The very idea

Hilary Calvert sent famous words Christmas morning
Another M provided picking flowers yesterday
Dunedin is like this.

mead-2016-12-24-20-30-59

7:30 a.m. Gurglars wrote a salient comment we can all agree with, it’s actionable.
And you know what happened last Christmas. Lawyers 23 December.

Posted by Elizabeth Kerr

*Image: whatifdunedin

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3 Comments

Filed under Democracy, Dunedin, Inspiration, Name, People, Politics, Public interest

3 responses to “The very idea

  1. pb

    Parallel with Elizabeth’s fireside chat. The little people and small acts of goodness:

    The Queen’s Christmas Message

    There was a time when British Olympic medal winners became household names because there were so few of them. But the 67 medals at this year’s Games in Rio and 147 at the Paralympics meant that the GB medallists’ reception at Buckingham Palace was a crowded and happy event. Throughout the Commonwealth there were equally joyful celebrations. Grenada, the Bahamas, Jamaica and New Zealand won more medals per head of population than any other countries.

    Many of this year’s winners spoke of being inspired by athletes of previous generations. Inspiration fed their aspiration; and having discovered abilities they scarcely knew they had, these athletes are now inspiring others.

    A few months ago, I saw inspiration of a different kind when I opened the new Cambridge base of the East Anglian Air Ambulance, where Prince William works as a helicopter pilot. It was not hard to be moved by the dedication of the highly skilled doctors, paramedics and crew, who are called-out on average five times a day.

    But to be inspirational you don’t have to save lives or win medals. I often draw strength from meeting ordinary people doing extraordinary things: volunteers, carers, community organisers and good neighbours; unsung heroes whose quiet dedication makes them special.

    They are an inspiration to those who know them, and their lives frequently embody a truth expressed by Mother Teresa, from this year Saint Teresa of Calcutta. She once said, “Not all of us can do great things. But we can do small things with great love.”

    This has been the experience of two remarkable organisations, The Duke of Edinburgh’s Award and the Prince’s Trust, which are sixty and forty years old this year. These started as small initiatives but have grown beyond any expectations, and continue to transform young people’s lives.

    To mark my 90th birthday, volunteers and supporters of the six hundred charities of which I have been patron came to a lunch in The Mall. Many of these organisations are modest in size but inspire me with the work they do. From giving friendship and support to our veterans, the elderly or the bereaved; to championing music and dance; providing animal welfare; or protecting our fields and forests, their selfless devotion and generosity of spirit is an example to us all.

    When people face a challenge they sometimes talk about taking a deep breath to find courage or strength. In fact, the word ‘inspire’ literally means ‘to breathe in’. But even with the inspiration of others, it’s understandable that we sometimes think the world’s problems are so big that we can do little to help. On our own, we cannot end wars or wipe out injustice, but the cumulative impact of thousands of small acts of goodness can be bigger than we imagine.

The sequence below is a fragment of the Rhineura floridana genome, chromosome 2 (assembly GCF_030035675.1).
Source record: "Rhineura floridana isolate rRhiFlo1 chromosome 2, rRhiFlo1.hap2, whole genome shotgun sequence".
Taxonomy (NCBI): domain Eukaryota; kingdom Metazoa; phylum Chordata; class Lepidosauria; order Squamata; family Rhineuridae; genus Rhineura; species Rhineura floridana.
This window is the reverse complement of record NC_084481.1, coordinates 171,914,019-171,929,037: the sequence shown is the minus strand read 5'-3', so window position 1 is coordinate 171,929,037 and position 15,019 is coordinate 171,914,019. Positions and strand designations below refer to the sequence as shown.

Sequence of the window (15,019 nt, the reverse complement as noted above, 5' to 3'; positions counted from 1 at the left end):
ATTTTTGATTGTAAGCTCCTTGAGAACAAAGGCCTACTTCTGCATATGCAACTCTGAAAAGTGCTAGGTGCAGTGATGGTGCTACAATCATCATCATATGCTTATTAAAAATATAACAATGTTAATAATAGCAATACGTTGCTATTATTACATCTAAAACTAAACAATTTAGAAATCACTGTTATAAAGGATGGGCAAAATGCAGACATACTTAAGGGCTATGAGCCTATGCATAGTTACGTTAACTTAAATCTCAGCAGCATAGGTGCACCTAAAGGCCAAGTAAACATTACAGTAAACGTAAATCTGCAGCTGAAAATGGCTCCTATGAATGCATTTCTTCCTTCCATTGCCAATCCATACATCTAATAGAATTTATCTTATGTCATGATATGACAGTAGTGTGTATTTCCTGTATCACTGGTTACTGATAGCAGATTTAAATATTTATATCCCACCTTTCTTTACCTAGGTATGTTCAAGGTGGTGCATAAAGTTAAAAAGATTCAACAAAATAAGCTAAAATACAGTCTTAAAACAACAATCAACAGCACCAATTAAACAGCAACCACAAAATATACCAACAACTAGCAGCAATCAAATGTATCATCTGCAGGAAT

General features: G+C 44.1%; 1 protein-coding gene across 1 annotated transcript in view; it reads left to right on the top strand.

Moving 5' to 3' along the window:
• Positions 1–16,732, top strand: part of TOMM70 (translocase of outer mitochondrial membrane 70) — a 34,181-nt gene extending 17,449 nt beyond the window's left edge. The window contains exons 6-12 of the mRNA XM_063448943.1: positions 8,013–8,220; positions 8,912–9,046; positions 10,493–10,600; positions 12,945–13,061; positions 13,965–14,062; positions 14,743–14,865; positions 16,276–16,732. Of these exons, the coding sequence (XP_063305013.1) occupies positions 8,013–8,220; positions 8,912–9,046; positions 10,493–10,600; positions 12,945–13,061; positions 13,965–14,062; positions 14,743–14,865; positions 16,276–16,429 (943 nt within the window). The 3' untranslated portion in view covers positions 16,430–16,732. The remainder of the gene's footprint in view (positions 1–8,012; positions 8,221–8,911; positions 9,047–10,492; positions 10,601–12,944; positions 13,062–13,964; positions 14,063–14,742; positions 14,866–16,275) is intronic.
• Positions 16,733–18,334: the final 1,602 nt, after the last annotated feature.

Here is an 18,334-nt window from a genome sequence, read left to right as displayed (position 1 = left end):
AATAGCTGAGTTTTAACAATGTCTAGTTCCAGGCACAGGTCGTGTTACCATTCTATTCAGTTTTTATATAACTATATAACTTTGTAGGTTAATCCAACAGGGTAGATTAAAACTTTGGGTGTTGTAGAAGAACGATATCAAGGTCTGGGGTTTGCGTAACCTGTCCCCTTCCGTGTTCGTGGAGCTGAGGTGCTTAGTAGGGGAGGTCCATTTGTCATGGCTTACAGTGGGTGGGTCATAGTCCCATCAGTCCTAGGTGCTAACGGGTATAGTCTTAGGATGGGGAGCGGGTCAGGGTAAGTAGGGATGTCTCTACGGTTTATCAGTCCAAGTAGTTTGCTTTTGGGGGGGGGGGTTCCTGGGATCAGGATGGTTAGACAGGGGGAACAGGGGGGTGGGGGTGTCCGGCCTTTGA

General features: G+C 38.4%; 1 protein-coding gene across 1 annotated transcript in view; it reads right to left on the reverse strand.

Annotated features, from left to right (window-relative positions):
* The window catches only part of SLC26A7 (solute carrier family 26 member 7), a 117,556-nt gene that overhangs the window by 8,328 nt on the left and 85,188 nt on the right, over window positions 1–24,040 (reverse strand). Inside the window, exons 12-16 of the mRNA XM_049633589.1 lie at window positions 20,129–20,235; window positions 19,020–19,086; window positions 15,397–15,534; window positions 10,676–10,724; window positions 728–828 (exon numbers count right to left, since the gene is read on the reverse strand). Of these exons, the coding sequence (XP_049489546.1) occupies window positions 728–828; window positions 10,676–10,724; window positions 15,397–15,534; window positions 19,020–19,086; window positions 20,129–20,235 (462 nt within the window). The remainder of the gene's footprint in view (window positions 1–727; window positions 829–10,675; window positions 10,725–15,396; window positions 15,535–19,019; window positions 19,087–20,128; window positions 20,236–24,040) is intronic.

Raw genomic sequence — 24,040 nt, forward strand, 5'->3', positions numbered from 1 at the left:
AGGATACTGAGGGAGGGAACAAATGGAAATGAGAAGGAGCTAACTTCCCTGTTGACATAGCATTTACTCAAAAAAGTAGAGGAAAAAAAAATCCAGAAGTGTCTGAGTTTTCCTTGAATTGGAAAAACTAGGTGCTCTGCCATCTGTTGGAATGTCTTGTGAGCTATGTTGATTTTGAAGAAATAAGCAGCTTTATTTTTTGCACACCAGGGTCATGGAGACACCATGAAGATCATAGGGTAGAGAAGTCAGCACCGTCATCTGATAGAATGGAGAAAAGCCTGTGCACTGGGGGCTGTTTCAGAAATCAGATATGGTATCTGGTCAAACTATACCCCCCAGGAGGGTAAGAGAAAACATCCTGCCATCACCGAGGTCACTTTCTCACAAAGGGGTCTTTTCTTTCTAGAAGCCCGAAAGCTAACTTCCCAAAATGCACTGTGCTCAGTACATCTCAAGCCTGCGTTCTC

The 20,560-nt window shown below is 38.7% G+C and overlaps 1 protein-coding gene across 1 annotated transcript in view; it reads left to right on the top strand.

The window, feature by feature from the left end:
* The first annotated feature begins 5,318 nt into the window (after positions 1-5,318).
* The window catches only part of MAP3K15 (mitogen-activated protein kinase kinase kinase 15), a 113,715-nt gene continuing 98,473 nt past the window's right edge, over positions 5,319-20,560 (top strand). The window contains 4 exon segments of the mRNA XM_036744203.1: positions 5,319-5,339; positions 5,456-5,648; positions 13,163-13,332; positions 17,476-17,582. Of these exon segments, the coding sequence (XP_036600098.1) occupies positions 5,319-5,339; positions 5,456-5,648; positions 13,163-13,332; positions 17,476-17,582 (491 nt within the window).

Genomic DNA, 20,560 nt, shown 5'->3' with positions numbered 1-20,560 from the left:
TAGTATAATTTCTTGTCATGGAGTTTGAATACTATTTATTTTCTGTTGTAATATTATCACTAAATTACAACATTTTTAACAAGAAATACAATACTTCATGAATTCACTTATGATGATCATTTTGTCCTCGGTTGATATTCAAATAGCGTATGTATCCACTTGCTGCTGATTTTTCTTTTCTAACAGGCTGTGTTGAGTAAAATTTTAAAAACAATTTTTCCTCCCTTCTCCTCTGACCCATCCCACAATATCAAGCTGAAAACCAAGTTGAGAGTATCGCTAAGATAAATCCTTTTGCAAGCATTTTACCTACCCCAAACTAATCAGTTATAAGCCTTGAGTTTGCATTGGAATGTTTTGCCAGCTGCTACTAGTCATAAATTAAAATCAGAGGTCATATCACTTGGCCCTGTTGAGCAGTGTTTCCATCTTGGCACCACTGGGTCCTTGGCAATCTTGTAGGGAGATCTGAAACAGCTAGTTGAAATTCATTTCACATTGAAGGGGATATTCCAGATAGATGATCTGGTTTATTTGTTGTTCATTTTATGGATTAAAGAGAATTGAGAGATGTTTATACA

At Christmas, our attention is drawn to the birth of a baby some two thousand years ago. It was the humblest of beginnings, and his parents, Joseph and Mary, did not think they were important.

    Jesus Christ lived obscurely for most of his life, and never travelled far. He was maligned and rejected by many, though he had done no wrong. And yet, billions of people now follow his teaching and find in him the guiding light for their lives. I am one of them because Christ’s example helps me see the value of doing small things with great love, whoever does them and whatever they themselves believe.

    The message of Christmas reminds us that inspiration is a gift to be given as well as received, and that love begins small but always grows.

    I wish you all a very happy Christmas.

  2. Kleinefeldmaus

    Elizabeth
    ..I’ll post this, because I think it’s funny
    Not mine, it’s going around facebook – but I ‘stole’ it from WUWT as you do…..

    To All My Politically Correct and Green(ish) Friends:

    Please accept with no obligation, implied or implicit, my best wishes for an environmentally conscious, socially responsible, low-stress, non-addictive, gender-neutral celebration of the winter solstice holiday, practiced within the most enjoyable traditions of the religious persuasion of your choice, or secular practices of your choice, with respect for the religious/secular persuasion and/or traditions of others, or their choice not to practice religious or secular traditions at all. I also wish you a fiscally successful, personally fulfilling and medically uncomplicated recognition of the onset of the generally accepted calendar year 2017, but not without due respect for the calendars of choice of other cultures whose contributions to society have helped make New Zealand great. Not to imply that New Zealand is necessarily greater than any other country nor the only great country in the Southern Hemisphere. Also, this wish is made without regard to the race, creed, color, age, physical ability, religious faith or sexual preference of the wish.

    To all My Other Friends:
    Merry Christmas and Happy New Year

    [via Latitude Dec 25, 2016 at 6:00 am at WUWT]

  3. Hype O'Thermia

    Well said that monarch.

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